[Interest] How does one use Q_ASSUME?

Giuseppe D'Angelo giuseppe.dangelo at kdab.com
Sun May 26 14:21:36 CEST 2019

Il 26/05/19 12:36, René J. V. Bertin ha scritto:
> Giuseppe D'Angelo via Interest wrote:
> Hi,
>> On the other hand, Q_ASSUME(cond) tells the compiler that cond is true,
> After reading the MS doc I sort of understand how you can use the construct to
> implement a Q_UNREACHABLE (but in the example given I don't see the codegen
> advantage of `default: Q_UNREACHABLE` vs. not adding a `default:` at all).

There isn't usually a codegen advantage between the two (or maybe there 
is only in some corner cases; to my book that's a bug report for "missed 
optimization"). For instance: on compilers lacking a dedicated builtin, 
Q_ASSUME(x) is indeed implemented as

> if (x) {} else { __builtin_unreachable(); }

which clearly shows the semantics of Q_ASSUME, and that it can be 
implemented in terms of Q_UNREACHABLE.

>> Look here at a possible example at how it can improve codegen:
>> https://gcc.godbolt.org/z/KlWBRY
> Not really, I'm afraid.
> The only thing that's evident to me from there is that there is much fewer
> generated machine code when you add the assume statement. I don't see at all why
> that would be, what difference it would make for the loop that it is always
> iterated over a multiple of 16. I thought the difference might be in evaluating
> the `i < count` expression, but even after trying to factor that out the
> difference remains:
> https://gcc.godbolt.org/z/2Zclp5

In my example, if we tell the compiler that count is a multiple of 16, 
then the compiler can do a better job at generating code. In the 
specifics, the compiler can use a vectorized loop using AVX to to the 
sum 8 integers at a time. If the compiler knows that count is a multiple 
of 16, then that loop is enough, and indeed only that loop gets emitted. 
If the compiler does NOT know, then it does the vectorized loop as much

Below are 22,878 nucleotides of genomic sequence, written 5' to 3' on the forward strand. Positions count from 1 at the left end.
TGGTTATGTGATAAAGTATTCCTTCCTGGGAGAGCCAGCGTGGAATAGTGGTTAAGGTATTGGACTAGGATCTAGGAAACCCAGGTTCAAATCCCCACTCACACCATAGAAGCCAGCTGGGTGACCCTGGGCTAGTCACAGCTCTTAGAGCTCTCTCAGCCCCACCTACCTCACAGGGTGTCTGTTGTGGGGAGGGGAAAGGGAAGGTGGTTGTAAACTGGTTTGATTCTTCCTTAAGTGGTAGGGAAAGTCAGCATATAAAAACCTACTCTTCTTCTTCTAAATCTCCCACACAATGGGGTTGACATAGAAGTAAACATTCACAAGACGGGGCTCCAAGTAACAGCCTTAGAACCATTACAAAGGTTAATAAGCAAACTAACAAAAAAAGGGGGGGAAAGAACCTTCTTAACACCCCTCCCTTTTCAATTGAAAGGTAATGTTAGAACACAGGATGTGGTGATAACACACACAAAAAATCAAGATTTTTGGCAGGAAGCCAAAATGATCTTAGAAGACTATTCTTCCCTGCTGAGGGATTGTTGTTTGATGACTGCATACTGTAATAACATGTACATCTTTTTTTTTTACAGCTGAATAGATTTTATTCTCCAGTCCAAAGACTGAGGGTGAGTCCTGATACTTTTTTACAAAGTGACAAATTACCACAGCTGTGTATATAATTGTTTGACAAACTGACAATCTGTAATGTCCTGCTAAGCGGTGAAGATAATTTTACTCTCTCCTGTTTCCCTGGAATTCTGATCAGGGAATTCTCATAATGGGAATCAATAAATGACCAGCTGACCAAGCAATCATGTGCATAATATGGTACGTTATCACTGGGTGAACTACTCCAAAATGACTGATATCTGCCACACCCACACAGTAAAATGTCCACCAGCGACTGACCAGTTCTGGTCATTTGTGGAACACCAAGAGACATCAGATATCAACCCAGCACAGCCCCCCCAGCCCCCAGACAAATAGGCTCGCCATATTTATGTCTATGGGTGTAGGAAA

as it can, but then it has to deal with the remaining 0-7 integers, 
which get dealt in the following generated code, which is an unrolled 
for loop.

In your example, the compiler can easily deduce that i and count are 
_both_ multiple of 16 (because they have the same value), so it applies 
the same optimization. Maybe the codegen is slightly different due to 
the decreasing loop induction variable that could throw the optimizer off.

> Take home message for me is that this is a construct that's probably useful only
> if you have very intimate knowledge about code generation, and thus not very
> cross-platform/compiler (and even less cross-architecture). Except for the

The optimization is probably the most compelling aspect of it, because 
Q_ASSUMEs are left in release builds. The other aspect is of course an 
indication for who reads the code -- that you're making an assumption on 
certain conditions, so the following code is valid IFF those conditions 

> What I was hoping it might do is what the Qt documentation suggests, a more
> graceful version of a Q_ASSERT. That is, a version that does the usual abort in
> debug builds, but becomes a regular if in production code. I've seen too many
> examples of coding where a Q_ASSERT is used to guard against situations that are
> *assumed* never to occur, and then forgotten (or the devs assume everyone else
> uses debug/development builds). In many if not most of those cases it's trivial
> to add a graceful handling of the situation.

In production code Q_ASSUME is left (as a hint to the compiler); 
Q_ASSERT disappears. That's why they're different macros (although, as 
you point out, conceptually they indicate the same thing -- that a 
condition is always true, else UB).

In debug builds, Q_ASSUME becomes a Q_ASSERT, so you can debug the case 
in which the assumption is false.

Hope this helps,

Giuseppe D'Angelo | giuseppe.dangelo at kdab.com | Senior Software Engineer
KDAB (France) S.A.S., a KDAB Group company
Tel. France +33 (0)4 90 84 08 53, http://www.kdab.com
KDAB - The Qt, C++ and OpenGL Experts

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